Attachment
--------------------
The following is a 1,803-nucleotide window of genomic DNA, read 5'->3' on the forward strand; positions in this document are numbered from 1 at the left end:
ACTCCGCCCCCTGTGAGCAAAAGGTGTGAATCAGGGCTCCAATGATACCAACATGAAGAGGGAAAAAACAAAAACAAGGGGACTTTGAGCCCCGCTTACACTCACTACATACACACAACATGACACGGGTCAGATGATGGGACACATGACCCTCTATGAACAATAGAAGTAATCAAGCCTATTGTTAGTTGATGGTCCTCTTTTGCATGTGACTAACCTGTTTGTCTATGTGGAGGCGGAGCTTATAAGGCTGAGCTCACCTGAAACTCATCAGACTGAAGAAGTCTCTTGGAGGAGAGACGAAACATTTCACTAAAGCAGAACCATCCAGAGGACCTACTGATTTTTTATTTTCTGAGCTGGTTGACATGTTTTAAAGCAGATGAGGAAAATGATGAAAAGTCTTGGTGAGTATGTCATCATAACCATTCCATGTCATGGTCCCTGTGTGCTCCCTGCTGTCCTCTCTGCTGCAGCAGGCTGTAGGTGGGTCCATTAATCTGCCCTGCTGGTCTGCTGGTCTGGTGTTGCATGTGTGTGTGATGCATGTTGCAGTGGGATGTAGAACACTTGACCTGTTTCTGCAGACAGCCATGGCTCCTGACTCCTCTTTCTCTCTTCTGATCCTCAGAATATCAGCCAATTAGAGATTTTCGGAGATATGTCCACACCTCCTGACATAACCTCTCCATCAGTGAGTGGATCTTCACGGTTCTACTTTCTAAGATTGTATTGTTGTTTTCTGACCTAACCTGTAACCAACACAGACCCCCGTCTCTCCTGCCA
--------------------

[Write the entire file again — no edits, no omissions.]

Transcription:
The following is a 1,803-nucleotide window of genomic DNA, read 5'->3' on the forward strand; positions in this document are numbered from 1 at the left end:
ACTCCGCCCCCTGTGAGCAAAAGGTGTGAATCAGGGCTCCAATGATACCAACATGAAGAGGGAAAAAACAAAAACAAGGGGACTTTGAGCCCCGCTTACACTCACTACATACACACAACATGACACGGGTCAGATGATGGGACACATGACCCTCTATGAACAATAGAAGTAATCAAGCCTATTGTTAGTTGATGGTCCTCTTTTGCATGTGACTAACCTGTTTGTCTATGTGGAGGCGGAGCTTATAAGGCTGAGCTCACCTGAAACTCATCAGACTGAAGAAGTCTCTTGGAGGAGAGACGAAACATTTCACTAAAGCAGAACCATCCAGAGGACCTACTGATTTTTTATTTTCTGAGCTGGTTGACATGTTTTAAAGCAGATGAGGAAAATGATGAAAAGTCTTGGTGAGTATGTCATCATAACCATTCCATGTCATGGTCCCTGTGTGCTCCCTGCTGTCCTCTCTGCTGCAGCAGGCTGTAGGTGGGTCCATTAATCTGCCCTGCTGGTCTGCTGGTCTGGTGTTGCATGTGTGTGTGATGCATGTTGCAGTGGGATGTAGAACACTTGACCTGTTTCTGCAGACAGCCATGGCTCCTGACTCCTCTTTCTCTCTTCTGATCCTCAGAATATCAGCCAATTAGAGATTTTCGGAGATATGTCCACACCTCCTGACATAACCTCTCCATCAGTGAGTGGATCTTCACGGTTCTACTTTCTAAGATTGTATTGTTGTTTTCTGACCTAACCTGTAACCAACACAGACCCCCGTCTCTCCTGCCA